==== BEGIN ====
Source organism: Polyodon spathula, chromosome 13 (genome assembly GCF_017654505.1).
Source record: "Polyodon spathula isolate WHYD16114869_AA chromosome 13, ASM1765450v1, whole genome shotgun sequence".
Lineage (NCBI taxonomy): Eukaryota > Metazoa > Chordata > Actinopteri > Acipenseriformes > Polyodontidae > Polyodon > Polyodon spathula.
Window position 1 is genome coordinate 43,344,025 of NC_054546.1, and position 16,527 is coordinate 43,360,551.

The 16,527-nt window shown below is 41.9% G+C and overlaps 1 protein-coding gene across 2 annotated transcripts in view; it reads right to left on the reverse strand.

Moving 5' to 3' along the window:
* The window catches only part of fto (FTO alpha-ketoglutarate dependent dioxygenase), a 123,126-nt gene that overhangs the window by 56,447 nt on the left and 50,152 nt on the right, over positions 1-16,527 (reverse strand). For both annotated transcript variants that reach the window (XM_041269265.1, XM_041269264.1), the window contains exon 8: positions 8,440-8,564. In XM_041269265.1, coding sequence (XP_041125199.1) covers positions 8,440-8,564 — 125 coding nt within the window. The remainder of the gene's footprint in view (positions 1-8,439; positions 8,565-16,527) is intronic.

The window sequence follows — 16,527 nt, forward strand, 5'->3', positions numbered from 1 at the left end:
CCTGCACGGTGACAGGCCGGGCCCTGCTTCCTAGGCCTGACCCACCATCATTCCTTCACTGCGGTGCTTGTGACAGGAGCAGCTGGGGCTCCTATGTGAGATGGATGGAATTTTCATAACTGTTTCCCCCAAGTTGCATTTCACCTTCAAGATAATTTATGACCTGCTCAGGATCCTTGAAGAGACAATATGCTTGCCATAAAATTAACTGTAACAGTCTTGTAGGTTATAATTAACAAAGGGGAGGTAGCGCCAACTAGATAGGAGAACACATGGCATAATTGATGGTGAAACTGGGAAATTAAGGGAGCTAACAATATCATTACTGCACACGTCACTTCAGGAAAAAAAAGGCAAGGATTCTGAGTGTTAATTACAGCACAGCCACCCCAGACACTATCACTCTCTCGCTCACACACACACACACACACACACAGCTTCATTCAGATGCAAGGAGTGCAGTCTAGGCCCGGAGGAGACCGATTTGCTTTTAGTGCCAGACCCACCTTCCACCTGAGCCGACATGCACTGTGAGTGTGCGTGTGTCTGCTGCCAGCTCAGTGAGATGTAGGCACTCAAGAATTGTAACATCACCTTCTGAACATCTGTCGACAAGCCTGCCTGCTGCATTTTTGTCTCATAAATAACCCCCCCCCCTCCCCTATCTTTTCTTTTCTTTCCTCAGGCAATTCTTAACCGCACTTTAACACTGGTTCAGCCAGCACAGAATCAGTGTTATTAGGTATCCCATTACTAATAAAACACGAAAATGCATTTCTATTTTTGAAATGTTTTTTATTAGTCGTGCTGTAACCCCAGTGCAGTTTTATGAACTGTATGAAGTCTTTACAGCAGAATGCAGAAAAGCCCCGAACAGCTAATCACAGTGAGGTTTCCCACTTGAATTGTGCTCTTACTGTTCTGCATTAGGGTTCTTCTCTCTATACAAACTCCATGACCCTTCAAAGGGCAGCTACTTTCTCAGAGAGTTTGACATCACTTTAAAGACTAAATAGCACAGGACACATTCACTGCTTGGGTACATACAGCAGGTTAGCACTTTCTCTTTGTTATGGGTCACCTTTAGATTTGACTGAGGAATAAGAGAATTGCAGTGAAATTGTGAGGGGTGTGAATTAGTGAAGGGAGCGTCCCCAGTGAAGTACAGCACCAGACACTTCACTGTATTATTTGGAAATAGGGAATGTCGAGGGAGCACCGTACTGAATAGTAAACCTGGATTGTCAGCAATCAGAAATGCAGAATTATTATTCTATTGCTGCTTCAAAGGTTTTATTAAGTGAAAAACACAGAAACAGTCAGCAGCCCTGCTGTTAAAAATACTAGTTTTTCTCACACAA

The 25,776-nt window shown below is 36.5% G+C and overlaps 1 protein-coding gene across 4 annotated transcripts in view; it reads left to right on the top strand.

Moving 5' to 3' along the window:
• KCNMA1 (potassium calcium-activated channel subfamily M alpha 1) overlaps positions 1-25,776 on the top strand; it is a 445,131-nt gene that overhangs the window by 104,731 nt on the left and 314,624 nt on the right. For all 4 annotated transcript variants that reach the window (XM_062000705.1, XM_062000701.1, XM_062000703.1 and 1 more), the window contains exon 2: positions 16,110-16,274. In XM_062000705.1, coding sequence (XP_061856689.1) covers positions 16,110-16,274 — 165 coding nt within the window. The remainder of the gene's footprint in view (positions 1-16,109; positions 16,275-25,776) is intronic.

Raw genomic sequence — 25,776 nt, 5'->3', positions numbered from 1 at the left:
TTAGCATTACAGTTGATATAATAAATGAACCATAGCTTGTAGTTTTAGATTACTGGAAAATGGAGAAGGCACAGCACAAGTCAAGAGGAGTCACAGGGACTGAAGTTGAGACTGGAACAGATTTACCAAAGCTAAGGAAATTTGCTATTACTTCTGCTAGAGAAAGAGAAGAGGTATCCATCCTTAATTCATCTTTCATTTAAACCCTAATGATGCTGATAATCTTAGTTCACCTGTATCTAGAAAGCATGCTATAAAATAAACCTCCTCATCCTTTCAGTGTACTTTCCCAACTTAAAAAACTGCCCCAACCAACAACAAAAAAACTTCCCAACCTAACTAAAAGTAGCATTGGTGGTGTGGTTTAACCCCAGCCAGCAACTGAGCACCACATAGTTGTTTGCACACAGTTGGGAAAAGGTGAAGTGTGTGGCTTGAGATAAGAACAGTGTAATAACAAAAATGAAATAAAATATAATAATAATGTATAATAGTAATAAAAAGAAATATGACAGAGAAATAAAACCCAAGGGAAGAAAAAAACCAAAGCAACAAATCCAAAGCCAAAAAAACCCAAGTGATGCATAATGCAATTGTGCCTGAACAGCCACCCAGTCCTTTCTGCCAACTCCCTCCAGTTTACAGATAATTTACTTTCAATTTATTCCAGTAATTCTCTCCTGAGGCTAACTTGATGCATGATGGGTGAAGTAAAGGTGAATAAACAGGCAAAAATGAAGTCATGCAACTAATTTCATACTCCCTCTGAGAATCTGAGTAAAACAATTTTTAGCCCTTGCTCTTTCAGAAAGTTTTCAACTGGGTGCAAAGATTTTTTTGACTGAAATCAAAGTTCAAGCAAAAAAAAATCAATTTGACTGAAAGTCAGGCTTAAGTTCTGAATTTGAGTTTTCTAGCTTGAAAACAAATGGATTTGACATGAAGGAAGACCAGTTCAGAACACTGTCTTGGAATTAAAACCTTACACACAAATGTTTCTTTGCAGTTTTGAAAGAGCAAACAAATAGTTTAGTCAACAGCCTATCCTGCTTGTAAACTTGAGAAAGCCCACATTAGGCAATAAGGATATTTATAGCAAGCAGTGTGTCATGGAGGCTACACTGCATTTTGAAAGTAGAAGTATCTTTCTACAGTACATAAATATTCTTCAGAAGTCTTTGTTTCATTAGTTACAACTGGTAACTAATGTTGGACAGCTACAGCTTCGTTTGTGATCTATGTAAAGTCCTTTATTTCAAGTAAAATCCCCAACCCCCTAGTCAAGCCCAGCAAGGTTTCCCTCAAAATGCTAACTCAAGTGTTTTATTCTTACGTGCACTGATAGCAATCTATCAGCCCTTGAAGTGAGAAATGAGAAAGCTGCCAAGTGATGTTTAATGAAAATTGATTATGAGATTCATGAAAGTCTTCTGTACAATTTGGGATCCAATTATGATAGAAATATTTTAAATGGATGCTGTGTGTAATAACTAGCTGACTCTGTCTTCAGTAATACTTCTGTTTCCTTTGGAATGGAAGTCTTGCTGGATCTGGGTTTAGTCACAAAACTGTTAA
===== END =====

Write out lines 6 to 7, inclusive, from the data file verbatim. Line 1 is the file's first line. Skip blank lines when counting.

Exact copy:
Moving 5' to 3' along the window:
* The window catches only part of fto (FTO alpha-ketoglutarate dependent dioxygenase), a 123,126-nt gene that overhangs the window by 56,447 nt on the left and 50,152 nt on the right, over positions 1-16,527 (reverse strand). For both annotated transcript variants that reach the window (XM_041269265.1, XM_041269264.1), the window contains exon 8: positions 8,440-8,564. In XM_041269265.1, coding sequence (XP_041125199.1) covers positions 8,440-8,564 — 125 coding nt within the window. The remainder of the gene's footprint in view (positions 1-8,439; positions 8,565-16,527) is intronic.